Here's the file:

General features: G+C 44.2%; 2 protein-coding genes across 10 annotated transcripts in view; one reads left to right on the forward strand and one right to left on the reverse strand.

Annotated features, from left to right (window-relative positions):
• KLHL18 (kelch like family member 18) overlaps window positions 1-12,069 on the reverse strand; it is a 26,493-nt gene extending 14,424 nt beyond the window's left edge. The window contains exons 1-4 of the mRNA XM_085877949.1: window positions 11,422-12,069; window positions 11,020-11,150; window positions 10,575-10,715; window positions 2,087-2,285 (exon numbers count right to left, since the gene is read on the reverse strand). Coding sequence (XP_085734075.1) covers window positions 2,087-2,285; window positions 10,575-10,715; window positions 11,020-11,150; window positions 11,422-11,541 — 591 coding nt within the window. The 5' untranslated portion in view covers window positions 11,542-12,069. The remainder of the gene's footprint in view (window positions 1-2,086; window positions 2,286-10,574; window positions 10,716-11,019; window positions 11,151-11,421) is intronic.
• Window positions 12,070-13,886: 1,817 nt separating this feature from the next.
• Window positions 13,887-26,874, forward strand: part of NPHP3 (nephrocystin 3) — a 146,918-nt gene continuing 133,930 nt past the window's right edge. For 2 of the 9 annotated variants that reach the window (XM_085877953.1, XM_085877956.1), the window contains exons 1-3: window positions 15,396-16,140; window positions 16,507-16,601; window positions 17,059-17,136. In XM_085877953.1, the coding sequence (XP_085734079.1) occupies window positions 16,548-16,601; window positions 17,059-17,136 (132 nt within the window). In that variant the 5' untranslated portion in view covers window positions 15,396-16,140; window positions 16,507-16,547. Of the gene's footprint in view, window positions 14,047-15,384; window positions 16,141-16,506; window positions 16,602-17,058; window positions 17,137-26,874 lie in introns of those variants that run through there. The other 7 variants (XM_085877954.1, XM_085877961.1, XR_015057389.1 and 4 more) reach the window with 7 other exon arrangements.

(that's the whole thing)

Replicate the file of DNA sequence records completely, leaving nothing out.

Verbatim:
General features: G+C 44.2%; 2 protein-coding genes across 10 annotated transcripts in view; one reads left to right on the forward strand and one right to left on the reverse strand.

Annotated features, from left to right (window-relative positions):
• KLHL18 (kelch like family member 18) overlaps window positions 1-12,069 on the reverse strand; it is a 26,493-nt gene extending 14,424 nt beyond the window's left edge. The window contains exons 1-4 of the mRNA XM_085877949.1: window positions 11,422-12,069; window positions 11,020-11,150; window positions 10,575-10,715; window positions 2,087-2,285 (exon numbers count right to left, since the gene is read on the reverse strand). Coding sequence (XP_085734075.1) covers window positions 2,087-2,285; window positions 10,575-10,715; window positions 11,020-11,150; window positions 11,422-11,541 — 591 coding nt within the window. The 5' untranslated portion in view covers window positions 11,542-12,069. The remainder of the gene's footprint in view (window positions 1-2,086; window positions 2,286-10,574; window positions 10,716-11,019; window positions 11,151-11,421) is intronic.
• Window positions 12,070-13,886: 1,817 nt separating this feature from the next.
• Window positions 13,887-26,874, forward strand: part of NPHP3 (nephrocystin 3) — a 146,918-nt gene continuing 133,930 nt past the window's right edge. For 2 of the 9 annotated variants that reach the window (XM_085877953.1, XM_085877956.1), the window contains exons 1-3: window positions 15,396-16,140; window positions 16,507-16,601; window positions 17,059-17,136. In XM_085877953.1, the coding sequence (XP_085734079.1) occupies window positions 16,548-16,601; window positions 17,059-17,136 (132 nt within the window). In that variant the 5' untranslated portion in view covers window positions 15,396-16,140; window positions 16,507-16,547. Of the gene's footprint in view, window positions 14,047-15,384; window positions 16,141-16,506; window positions 16,602-17,058; window positions 17,137-26,874 lie in introns of those variants that run through there. The other 7 variants (XM_085877954.1, XM_085877961.1, XR_015057389.1 and 4 more) reach the window with 7 other exon arrangements.